Numismatic and History Discussions > History and Archeology

CIL Reference, please help

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Marius:
Hi,
I've been reading about the reigns of Decius and Gallus, and the bibliographies often state "CIL", for example:  "CIL iii:4558"
Does anyone here know what reference this is and where it could be read?
Thanks for any help.
Richard

curtislclay:
Richard,
     That's the Corpus Inscriptionum Latinarum, the corpus of Latin inscriptions arranged geographically by the provinces and towns where they were found, started by Mommsen 150 years ago, 30 large folio volumes or more, only available in larger libraries with strong classics holdings.
      The more important of these inscriptions were excerpted by Dessau and reproduced in his work Inscriptiones Latinae Selectae (ILS), a set of 3-4 smaller volumes.
Regards,
Curtis

Marius:
Thank you Curtis,
I have made a note of the title and when I visit a large city, I'll try the library for this one.  I had read in an on line article by Robert McMahon ( http://www.roman-emperors.org/decius.htm ) that there is significant evidence that Gallus had ordered a Damnatio Memoria of Decius and his family.  This agrees with Zosimus (who clearly liked Decius and disliked Gallus), but it is the opposite of the other authors (Jordanes, Aurelius Victor and a few more) and seems at odds with the coins that make it appear that Gallus truly honored Decius and adopted himself into that family.  The inscription that would be most interesting to see (and is in the Corpus Inscriptionum Latinarum) is the one described by McMahon: "However, the discovery of an army document, where Decius' and Herennius' name have been suppressed, leaving only the iterations of III et I cos., with no names, indicates that the condemnation was an official policy. (i.e not just the Christians who disliked Decius).  Actually, I'm not sure how McMahon ruled out a Chrisitan officer, or someone at a later date, erasing the names.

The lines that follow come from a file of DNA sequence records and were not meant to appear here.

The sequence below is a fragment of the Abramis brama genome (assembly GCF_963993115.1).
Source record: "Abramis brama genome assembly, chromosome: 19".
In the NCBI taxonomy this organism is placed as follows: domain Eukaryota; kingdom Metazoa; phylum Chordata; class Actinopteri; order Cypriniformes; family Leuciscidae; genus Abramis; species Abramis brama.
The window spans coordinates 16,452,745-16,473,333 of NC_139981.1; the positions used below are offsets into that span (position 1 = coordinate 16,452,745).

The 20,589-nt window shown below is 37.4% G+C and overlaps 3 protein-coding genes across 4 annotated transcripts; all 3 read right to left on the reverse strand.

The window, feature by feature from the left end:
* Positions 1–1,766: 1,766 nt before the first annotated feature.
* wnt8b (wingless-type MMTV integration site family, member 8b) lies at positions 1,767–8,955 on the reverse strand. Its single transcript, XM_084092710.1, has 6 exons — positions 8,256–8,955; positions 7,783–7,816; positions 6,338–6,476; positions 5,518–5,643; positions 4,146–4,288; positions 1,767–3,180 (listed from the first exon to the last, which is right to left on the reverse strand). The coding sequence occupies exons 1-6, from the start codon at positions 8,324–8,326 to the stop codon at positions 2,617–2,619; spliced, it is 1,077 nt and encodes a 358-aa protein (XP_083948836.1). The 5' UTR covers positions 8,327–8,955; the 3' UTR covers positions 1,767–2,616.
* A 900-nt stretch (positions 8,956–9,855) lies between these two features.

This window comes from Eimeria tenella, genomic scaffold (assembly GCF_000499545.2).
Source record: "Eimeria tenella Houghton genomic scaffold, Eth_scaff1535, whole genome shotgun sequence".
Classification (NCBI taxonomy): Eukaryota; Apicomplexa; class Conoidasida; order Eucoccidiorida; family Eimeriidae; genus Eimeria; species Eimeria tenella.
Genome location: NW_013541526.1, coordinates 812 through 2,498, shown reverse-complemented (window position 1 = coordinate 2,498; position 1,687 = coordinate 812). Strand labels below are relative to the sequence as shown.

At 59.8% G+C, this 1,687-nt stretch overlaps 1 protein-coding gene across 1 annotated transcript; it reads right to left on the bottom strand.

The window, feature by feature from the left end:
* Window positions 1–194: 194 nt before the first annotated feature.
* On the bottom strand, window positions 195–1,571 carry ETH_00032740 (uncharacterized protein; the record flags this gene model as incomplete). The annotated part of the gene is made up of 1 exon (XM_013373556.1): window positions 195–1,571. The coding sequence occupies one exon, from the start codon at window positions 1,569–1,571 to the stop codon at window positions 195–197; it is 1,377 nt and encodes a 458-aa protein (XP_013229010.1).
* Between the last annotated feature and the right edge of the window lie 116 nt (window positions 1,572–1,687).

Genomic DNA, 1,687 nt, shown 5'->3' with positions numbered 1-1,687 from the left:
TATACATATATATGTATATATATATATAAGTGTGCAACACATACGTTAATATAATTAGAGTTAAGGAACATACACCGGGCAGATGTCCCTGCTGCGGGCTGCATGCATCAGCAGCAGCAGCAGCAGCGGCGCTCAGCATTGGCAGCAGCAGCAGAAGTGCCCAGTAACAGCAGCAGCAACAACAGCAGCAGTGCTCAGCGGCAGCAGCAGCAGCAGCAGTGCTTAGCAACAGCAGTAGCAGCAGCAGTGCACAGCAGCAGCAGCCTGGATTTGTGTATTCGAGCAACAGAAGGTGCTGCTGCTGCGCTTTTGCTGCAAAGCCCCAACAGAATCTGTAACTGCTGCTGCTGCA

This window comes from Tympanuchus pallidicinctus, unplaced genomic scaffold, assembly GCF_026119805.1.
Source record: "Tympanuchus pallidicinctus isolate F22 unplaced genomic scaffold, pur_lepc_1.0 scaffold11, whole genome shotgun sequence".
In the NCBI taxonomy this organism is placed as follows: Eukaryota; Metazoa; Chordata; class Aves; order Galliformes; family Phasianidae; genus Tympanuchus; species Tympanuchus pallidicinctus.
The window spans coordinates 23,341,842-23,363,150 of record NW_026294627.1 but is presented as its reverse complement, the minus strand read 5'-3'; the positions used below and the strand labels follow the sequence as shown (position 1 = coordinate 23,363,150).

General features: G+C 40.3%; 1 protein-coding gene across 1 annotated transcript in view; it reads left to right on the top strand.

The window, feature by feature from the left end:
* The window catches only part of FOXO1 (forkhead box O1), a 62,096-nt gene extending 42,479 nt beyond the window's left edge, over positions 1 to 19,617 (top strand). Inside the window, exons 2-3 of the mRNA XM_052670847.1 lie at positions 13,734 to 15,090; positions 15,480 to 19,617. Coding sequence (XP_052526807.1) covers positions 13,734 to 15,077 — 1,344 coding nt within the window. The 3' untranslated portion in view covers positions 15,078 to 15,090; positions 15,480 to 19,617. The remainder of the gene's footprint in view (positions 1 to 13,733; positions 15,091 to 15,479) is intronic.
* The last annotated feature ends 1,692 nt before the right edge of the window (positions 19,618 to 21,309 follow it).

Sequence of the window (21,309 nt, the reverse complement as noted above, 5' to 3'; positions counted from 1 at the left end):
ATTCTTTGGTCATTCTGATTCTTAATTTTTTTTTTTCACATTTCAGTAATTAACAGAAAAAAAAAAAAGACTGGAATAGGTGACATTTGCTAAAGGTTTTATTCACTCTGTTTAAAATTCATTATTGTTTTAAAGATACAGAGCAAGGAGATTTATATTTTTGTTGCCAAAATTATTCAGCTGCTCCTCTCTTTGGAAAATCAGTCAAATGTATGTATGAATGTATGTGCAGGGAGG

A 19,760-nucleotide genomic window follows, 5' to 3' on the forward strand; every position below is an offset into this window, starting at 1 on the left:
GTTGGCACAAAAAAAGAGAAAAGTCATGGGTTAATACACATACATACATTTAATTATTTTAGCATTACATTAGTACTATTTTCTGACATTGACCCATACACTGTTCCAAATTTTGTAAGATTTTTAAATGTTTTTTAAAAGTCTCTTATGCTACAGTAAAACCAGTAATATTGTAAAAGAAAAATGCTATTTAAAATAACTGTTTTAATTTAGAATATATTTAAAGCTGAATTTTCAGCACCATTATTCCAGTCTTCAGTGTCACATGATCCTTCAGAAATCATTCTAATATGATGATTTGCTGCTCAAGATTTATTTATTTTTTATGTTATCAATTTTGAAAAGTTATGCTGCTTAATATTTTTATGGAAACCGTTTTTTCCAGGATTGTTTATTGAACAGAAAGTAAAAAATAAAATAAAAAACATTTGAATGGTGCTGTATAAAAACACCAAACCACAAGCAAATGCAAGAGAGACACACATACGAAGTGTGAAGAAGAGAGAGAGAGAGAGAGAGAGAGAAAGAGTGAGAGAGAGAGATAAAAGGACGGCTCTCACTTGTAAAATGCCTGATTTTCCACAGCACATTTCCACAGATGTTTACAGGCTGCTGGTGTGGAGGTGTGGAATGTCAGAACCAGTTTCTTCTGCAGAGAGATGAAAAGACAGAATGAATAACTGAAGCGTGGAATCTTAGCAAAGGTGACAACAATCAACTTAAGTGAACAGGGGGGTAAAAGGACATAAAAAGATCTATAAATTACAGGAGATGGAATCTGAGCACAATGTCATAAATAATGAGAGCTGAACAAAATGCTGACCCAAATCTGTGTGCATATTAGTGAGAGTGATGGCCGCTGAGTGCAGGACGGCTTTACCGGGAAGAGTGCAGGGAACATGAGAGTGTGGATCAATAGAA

Also I have read that according to Eutropius Decius was deified.  If that is true, it would seem politically foolish for Gallus to have blot his memory withing a year or two.
Best regards,
Richard

curtislclay:
Richard,
      It is generally agreed today that Gallus first deifed Decius, in connection with his reconciliation with Decius' surviving son Hostilian, then later condemned him, after Hostilian's death.
      I will send you a photocopy of Gillian's article "III ET I COS", if I can find my offprint of it!
Yours,
Curtis

Marius:
Curtis,
That would be great!  Thanks for your help.
Richard

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